US Securities and Exchange Commission examiner Nina Freedman clarified how the regulatory body defines ‘hidden fees’ while serving on a panel at The Association for Corporate Growth’s Intergrowth 2014 conference in Las Vegas on Wednesday.
In April, several news organisations reported that the SEC had established a group to examine the operations of private equity and hedge funds, which have traditionally faced less scrutiny than other investment managers. A Bloomberg report also indicated that the SEC review had found that “a majority of private equity firms inflate fees and expenses charged to companies in which they hold stakes.”
When asked about the Commission’s examination of ‘hidden fees’, Freedman said that those typically refer to expenses that are offset against management fees.
“Usually it’s negotiated where some percentage can be offset against management fees,” Freedman said. “There can be language that says that the monitoring fees less expenses will be charged. So we’re going to want to follow that money coming in and understand the proper offset they calculated to those management fees.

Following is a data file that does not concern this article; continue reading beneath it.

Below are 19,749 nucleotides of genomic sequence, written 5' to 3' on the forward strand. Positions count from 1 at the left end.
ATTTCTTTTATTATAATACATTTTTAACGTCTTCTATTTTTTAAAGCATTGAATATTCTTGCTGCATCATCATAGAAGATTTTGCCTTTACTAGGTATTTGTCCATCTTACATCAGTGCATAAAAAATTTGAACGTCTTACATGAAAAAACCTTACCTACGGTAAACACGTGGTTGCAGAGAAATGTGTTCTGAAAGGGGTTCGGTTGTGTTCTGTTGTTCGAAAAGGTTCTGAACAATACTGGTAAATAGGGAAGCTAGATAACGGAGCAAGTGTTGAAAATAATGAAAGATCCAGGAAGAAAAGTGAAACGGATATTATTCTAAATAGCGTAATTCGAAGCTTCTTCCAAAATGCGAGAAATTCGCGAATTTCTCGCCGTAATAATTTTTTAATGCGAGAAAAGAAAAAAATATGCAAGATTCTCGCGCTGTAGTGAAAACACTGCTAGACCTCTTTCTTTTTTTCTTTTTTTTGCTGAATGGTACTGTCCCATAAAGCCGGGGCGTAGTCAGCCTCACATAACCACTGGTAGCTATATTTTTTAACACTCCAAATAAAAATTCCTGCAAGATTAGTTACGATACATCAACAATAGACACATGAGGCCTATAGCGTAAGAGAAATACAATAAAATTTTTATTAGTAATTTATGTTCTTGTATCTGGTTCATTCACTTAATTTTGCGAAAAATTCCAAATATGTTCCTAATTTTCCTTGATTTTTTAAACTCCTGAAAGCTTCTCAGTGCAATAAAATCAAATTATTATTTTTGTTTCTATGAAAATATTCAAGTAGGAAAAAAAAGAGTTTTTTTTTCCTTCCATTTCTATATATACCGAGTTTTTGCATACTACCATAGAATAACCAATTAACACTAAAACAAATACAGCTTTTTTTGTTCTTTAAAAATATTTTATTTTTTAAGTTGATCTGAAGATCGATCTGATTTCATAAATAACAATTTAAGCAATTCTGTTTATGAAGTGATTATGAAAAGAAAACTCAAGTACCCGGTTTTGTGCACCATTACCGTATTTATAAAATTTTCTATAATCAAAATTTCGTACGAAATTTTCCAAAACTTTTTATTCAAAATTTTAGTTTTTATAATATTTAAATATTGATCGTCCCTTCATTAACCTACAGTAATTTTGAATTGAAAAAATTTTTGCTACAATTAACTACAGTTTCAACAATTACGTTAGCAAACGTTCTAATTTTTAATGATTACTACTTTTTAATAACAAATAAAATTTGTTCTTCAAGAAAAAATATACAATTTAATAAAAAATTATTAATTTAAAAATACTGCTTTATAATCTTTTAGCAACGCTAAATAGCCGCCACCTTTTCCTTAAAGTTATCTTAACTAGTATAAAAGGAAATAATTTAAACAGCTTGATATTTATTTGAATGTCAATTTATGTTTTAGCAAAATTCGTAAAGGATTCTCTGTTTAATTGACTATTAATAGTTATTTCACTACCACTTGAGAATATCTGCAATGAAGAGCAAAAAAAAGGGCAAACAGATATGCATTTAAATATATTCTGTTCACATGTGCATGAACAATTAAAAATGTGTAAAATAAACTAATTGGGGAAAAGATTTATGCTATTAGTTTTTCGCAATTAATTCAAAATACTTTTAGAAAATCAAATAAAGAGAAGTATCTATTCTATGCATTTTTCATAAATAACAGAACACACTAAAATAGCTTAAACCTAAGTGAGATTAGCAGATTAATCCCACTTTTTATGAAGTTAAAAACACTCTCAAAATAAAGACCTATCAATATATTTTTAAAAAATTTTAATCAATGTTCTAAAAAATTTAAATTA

“If it’s not a clear, easy calculation … if there’s other factors intervening, if there’s a more complicated calculation, we’re going to want to look at that because it’s what we would call a hidden fee.”
Freedman went on to compliment one GP’s plan for maintaining a dedicated allocation for those types of expenses.
“That’ll be very helpful when the SEC comes to call,” she said. “We want to look at what we would consider all the fees, including expenses – expenses to the fund, expenses to the portfolio companies, all of those charges we’re going to want to look at [at].”
Freedman also offered guidance on valuation policies of portfolio companies, which the regulatory entity has become increasingly aggressive in pursuing. Last year, the SEC charged two investment advisers at Oppenheimer & Co. with “misleading investors about the valuation policies and performance of a private equity fund they manage”. The SEC alleged that the advisors had presented assets as being held at a steep mark-up from where they had been valued by the underlying manager.
“If you have strong policies and procedures – and strong documentation of those policies and procedures – you’ve been arguing this in front of an valuation committee for years and years for [each] investment. Coming in, having some discussion, hopefully getting some comments from the committee, working with auditors, working through that. If there’s a document trail of all of that, that’s going to be very powerful,” she said. “We love documents. Especially if there’s minutes [from that] valuation committee, then we really have it.
“We can’t actually be satisfied when someone tells us that they meet quarterly, we need to see it, we need to see documentation that you met quarterly and vetted these valuations.”